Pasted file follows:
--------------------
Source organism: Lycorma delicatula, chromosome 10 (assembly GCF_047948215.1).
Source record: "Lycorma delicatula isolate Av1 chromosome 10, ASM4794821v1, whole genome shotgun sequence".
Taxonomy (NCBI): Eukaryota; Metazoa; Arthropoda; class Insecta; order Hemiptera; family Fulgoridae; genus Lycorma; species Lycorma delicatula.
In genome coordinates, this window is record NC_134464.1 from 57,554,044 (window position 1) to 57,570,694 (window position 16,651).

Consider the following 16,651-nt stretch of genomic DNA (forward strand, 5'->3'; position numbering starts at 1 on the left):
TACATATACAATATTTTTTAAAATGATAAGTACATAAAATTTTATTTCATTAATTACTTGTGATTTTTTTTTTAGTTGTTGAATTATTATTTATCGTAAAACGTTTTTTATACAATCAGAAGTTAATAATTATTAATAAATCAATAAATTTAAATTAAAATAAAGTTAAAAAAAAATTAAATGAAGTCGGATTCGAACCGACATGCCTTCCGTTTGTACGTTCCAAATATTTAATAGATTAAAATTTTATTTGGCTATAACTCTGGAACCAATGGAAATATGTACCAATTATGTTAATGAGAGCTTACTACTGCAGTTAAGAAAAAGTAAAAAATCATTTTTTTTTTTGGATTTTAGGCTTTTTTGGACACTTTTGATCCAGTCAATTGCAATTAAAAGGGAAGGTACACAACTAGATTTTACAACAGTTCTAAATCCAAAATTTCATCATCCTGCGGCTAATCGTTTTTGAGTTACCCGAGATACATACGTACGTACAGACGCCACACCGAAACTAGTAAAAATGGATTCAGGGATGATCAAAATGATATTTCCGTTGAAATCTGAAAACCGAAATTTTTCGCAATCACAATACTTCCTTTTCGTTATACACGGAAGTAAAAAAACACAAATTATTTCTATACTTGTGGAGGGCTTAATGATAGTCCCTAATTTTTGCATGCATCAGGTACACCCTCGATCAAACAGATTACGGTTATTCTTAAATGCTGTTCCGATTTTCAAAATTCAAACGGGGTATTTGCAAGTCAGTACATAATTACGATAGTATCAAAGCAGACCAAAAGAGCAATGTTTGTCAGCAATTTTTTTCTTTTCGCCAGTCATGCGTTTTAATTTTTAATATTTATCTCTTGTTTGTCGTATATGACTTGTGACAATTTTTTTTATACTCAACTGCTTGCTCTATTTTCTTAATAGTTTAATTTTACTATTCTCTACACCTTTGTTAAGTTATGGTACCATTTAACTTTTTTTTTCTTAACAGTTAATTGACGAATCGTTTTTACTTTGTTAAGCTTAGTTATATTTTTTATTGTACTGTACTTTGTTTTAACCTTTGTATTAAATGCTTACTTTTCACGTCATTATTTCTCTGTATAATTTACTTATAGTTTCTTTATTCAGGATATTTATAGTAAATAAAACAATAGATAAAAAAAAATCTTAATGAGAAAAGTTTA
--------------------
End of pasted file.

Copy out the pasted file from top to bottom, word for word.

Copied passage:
Source organism: Lycorma delicatula, chromosome 10 (assembly GCF_047948215.1).
Source record: "Lycorma delicatula isolate Av1 chromosome 10, ASM4794821v1, whole genome shotgun sequence".
Taxonomy (NCBI): Eukaryota; Metazoa; Arthropoda; class Insecta; order Hemiptera; family Fulgoridae; genus Lycorma; species Lycorma delicatula.
In genome coordinates, this window is record NC_134464.1 from 57,554,044 (window position 1) to 57,570,694 (window position 16,651).

Consider the following 16,651-nt stretch of genomic DNA (forward strand, 5'->3'; position numbering starts at 1 on the left):
TACATATACAATATTTTTTAAAATGATAAGTACATAAAATTTTATTTCATTAATTACTTGTGATTTTTTTTTTAGTTGTTGAATTATTATTTATCGTAAAACGTTTTTTATACAATCAGAAGTTAATAATTATTAATAAATCAATAAATTTAAATTAAAATAAAGTTAAAAAAAAATTAAATGAAGTCGGATTCGAACCGACATGCCTTCCGTTTGTACGTTCCAAATATTTAATAGATTAAAATTTTATTTGGCTATAACTCTGGAACCAATGGAAATATGTACCAATTATGTTAATGAGAGCTTACTACTGCAGTTAAGAAAAAGTAAAAAATCATTTTTTTTTTTGGATTTTAGGCTTTTTTGGACACTTTTGATCCAGTCAATTGCAATTAAAAGGGAAGGTACACAACTAGATTTTACAACAGTTCTAAATCCAAAATTTCATCATCCTGCGGCTAATCGTTTTTGAGTTACCCGAGATACATACGTACGTACAGACGCCACACCGAAACTAGTAAAAATGGATTCAGGGATGATCAAAATGATATTTCCGTTGAAATCTGAAAACCGAAATTTTTCGCAATCACAATACTTCCTTTTCGTTATACACGGAAGTAAAAAAACACAAATTATTTCTATACTTGTGGAGGGCTTAATGATAGTCCCTAATTTTTGCATGCATCAGGTACACCCTCGATCAAACAGATTACGGTTATTCTTAAATGCTGTTCCGATTTTCAAAATTCAAACGGGGTATTTGCAAGTCAGTACATAATTACGATAGTATCAAAGCAGACCAAAAGAGCAATGTTTGTCAGCAATTTTTTTCTTTTCGCCAGTCATGCGTTTTAATTTTTAATATTTATCTCTTGTTTGTCGTATATGACTTGTGACAATTTTTTTTATACTCAACTGCTTGCTCTATTTTCTTAATAGTTTAATTTTACTATTCTCTACACCTTTGTTAAGTTATGGTACCATTTAACTTTTTTTTTCTTAACAGTTAATTGACGAATCGTTTTTACTTTGTTAAGCTTAGTTATATTTTTTATTGTACTGTACTTTGTTTTAACCTTTGTATTAAATGCTTACTTTTCACGTCATTATTTCTCTGTATAATTTACTTATAGTTTCTTTATTCAGGATATTTATAGTAAATAAAACAATAGATAAAAAAAAATCTTAATGAGAAAAGTTTA